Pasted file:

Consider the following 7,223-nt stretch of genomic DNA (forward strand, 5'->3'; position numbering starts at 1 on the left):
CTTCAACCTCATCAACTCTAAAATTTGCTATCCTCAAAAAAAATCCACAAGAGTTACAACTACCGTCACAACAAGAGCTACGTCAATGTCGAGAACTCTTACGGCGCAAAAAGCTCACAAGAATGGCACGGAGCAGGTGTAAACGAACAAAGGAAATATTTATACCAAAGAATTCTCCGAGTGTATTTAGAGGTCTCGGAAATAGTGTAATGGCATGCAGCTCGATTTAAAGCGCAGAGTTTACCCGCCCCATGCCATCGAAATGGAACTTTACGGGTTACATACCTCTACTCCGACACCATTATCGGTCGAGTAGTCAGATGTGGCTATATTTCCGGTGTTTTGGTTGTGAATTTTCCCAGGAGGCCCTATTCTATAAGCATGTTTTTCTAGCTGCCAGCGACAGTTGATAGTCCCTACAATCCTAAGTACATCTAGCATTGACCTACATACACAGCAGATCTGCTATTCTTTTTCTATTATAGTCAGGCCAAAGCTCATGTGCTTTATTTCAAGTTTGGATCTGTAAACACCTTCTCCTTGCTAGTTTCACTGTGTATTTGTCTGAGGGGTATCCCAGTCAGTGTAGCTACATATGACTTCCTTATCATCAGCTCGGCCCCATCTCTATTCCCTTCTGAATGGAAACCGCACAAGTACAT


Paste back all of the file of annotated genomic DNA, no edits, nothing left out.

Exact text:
Consider the following 7,223-nt stretch of genomic DNA (forward strand, 5'->3'; position numbering starts at 1 on the left):
CTTCAACCTCATCAACTCTAAAATTTGCTATCCTCAAAAAAAATCCACAAGAGTTACAACTACCGTCACAACAAGAGCTACGTCAATGTCGAGAACTCTTACGGCGCAAAAAGCTCACAAGAATGGCACGGAGCAGGTGTAAACGAACAAAGGAAATATTTATACCAAAGAATTCTCCGAGTGTATTTAGAGGTCTCGGAAATAGTGTAATGGCATGCAGCTCGATTTAAAGCGCAGAGTTTACCCGCCCCATGCCATCGAAATGGAACTTTACGGGTTACATACCTCTACTCCGACACCATTATCGGTCGAGTAGTCAGATGTGGCTATATTTCCGGTGTTTTGGTTGTGAATTTTCCCAGGAGGCCCTATTCTATAAGCATGTTTTTCTAGCTGCCAGCGACAGTTGATAGTCCCTACAATCCTAAGTACATCTAGCATTGACCTACATACACAGCAGATCTGCTATTCTTTTTCTATTATAGTCAGGCCAAAGCTCATGTGCTTTATTTCAAGTTTGGATCTGTAAACACCTTCTCCTTGCTAGTTTCACTGTGTATTTGTCTGAGGGGTATCCCAGTCAGTGTAGCTACATATGACTTCCTTATCATCAGCTCGGCCCCATCTCTATTCCCTTCTGAATGGAAACCGCACAAGTACAT